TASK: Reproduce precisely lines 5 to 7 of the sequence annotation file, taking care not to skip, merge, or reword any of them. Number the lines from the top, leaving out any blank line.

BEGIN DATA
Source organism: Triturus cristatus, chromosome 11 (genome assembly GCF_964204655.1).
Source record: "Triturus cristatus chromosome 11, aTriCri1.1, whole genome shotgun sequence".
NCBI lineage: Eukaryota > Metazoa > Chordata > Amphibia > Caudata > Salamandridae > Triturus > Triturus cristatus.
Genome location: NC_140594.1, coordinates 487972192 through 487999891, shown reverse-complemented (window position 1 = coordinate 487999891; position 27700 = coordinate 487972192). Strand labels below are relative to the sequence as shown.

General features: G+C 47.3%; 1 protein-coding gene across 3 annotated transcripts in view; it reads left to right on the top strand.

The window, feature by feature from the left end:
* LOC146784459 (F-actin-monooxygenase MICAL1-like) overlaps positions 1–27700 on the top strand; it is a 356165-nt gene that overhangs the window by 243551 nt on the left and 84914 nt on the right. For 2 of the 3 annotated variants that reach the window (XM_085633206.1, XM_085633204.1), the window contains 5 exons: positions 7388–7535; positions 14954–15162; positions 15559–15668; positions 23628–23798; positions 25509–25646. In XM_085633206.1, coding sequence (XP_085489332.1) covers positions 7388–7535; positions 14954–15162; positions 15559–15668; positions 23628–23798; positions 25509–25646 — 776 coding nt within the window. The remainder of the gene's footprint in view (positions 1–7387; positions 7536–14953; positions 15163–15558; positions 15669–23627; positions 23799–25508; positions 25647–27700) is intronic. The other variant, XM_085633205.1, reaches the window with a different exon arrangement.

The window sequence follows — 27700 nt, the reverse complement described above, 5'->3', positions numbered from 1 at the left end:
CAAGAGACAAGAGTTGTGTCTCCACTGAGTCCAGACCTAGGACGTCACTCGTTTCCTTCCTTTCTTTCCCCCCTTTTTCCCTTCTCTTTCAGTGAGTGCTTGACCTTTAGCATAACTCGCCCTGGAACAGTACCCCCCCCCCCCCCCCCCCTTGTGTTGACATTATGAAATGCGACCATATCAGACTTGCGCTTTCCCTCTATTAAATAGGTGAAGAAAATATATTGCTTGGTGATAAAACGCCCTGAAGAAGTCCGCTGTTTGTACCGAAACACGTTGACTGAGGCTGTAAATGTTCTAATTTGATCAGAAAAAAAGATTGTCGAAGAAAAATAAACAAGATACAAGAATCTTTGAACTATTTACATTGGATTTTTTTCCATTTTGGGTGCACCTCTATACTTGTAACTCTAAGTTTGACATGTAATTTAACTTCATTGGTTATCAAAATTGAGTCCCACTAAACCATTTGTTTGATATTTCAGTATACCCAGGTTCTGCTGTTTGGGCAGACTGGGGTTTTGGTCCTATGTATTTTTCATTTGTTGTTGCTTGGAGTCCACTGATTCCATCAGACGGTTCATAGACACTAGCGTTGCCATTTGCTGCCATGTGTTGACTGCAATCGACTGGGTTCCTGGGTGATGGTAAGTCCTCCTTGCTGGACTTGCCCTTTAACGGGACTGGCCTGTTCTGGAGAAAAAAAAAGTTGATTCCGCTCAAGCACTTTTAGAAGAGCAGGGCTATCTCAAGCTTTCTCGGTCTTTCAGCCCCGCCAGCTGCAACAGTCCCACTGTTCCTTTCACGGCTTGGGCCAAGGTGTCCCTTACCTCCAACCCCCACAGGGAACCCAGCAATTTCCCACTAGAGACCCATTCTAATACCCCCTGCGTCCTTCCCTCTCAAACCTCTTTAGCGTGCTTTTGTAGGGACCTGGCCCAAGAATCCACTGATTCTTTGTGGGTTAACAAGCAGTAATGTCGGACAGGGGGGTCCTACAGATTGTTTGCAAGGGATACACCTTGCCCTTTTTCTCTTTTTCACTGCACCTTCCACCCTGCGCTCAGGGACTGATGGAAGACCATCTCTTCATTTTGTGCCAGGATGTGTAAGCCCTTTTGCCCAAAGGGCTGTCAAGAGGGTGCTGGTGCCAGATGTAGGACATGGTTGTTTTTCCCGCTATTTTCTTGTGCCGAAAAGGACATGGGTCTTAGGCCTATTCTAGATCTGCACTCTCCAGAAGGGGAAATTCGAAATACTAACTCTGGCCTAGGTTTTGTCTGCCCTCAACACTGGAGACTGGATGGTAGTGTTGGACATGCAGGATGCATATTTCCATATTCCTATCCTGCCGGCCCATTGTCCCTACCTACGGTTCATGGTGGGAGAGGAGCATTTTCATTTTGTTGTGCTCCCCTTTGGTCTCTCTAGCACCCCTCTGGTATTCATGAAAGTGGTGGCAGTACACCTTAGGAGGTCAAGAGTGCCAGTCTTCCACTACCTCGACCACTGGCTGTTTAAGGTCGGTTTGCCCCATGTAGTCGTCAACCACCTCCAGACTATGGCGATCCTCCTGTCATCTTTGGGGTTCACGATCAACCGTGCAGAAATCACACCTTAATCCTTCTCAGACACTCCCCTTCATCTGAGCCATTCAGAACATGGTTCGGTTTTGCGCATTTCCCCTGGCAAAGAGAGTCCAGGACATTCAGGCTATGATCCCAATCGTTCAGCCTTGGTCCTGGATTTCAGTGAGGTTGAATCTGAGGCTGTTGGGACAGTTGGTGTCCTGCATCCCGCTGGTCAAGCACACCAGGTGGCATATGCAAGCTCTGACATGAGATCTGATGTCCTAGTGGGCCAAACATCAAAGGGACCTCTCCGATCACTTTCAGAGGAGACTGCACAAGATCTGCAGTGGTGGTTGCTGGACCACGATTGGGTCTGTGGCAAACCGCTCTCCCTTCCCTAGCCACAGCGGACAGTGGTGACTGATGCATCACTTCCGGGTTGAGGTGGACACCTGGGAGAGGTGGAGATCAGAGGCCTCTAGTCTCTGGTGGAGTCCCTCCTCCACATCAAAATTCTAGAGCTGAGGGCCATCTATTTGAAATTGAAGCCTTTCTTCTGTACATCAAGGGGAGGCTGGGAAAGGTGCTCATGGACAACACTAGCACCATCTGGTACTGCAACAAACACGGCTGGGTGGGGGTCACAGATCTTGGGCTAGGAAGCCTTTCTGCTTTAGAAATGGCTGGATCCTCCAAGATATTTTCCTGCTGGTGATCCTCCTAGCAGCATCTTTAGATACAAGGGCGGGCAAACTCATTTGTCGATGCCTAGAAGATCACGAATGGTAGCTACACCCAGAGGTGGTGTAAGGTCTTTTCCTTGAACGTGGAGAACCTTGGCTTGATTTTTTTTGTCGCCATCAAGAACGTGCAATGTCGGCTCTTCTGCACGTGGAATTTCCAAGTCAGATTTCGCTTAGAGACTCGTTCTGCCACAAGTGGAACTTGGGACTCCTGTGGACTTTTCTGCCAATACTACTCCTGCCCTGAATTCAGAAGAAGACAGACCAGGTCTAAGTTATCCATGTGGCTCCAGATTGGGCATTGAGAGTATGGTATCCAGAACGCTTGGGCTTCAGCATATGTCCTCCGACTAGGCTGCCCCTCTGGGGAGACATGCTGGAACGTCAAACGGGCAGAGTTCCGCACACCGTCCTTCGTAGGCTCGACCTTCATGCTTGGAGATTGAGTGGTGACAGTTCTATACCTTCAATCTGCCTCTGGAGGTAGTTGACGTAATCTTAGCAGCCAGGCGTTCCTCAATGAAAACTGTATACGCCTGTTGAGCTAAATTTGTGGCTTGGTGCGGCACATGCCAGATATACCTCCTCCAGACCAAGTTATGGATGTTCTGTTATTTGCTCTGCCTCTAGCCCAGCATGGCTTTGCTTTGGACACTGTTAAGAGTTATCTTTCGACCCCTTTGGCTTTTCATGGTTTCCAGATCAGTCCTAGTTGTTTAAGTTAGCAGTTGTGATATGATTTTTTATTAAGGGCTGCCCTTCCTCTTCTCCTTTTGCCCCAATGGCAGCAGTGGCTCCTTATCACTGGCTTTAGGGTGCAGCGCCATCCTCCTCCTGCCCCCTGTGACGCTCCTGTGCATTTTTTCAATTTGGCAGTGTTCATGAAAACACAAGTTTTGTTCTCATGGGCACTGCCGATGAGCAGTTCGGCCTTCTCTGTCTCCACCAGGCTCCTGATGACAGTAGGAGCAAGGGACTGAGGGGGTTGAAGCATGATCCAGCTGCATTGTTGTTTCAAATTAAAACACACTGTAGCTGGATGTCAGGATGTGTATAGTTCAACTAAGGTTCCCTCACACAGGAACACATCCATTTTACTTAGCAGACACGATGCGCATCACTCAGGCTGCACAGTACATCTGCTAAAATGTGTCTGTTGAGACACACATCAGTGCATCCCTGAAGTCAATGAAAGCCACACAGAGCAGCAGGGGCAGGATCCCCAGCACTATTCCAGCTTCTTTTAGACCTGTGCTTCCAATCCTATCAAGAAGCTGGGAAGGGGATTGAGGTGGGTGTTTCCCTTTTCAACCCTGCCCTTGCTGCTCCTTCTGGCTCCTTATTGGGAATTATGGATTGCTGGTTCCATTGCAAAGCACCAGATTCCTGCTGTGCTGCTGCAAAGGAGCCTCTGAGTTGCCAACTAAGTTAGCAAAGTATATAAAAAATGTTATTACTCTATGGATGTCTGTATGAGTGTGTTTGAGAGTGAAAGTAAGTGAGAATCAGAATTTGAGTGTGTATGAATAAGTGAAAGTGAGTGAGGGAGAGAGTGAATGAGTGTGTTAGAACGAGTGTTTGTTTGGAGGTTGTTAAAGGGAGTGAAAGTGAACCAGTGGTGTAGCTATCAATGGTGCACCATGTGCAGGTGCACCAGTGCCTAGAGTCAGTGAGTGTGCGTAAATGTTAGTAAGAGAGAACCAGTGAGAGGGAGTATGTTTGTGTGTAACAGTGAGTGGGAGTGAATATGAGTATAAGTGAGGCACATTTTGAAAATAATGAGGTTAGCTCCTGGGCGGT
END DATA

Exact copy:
General features: G+C 47.3%; 1 protein-coding gene across 3 annotated transcripts in view; it reads left to right on the top strand.

The window, feature by feature from the left end:
* LOC146784459 (F-actin-monooxygenase MICAL1-like) overlaps positions 1–27700 on the top strand; it is a 356165-nt gene that overhangs the window by 243551 nt on the left and 84914 nt on the right. For 2 of the 3 annotated variants that reach the window (XM_085633206.1, XM_085633204.1), the window contains 5 exons: positions 7388–7535; positions 14954–15162; positions 15559–15668; positions 23628–23798; positions 25509–25646. In XM_085633206.1, coding sequence (XP_085489332.1) covers positions 7388–7535; positions 14954–15162; positions 15559–15668; positions 23628–23798; positions 25509–25646 — 776 coding nt within the window. The remainder of the gene's footprint in view (positions 1–7387; positions 7536–14953; positions 15163–15558; positions 15669–23627; positions 23799–25508; positions 25647–27700) is intronic. The other variant, XM_085633205.1, reaches the window with a different exon arrangement.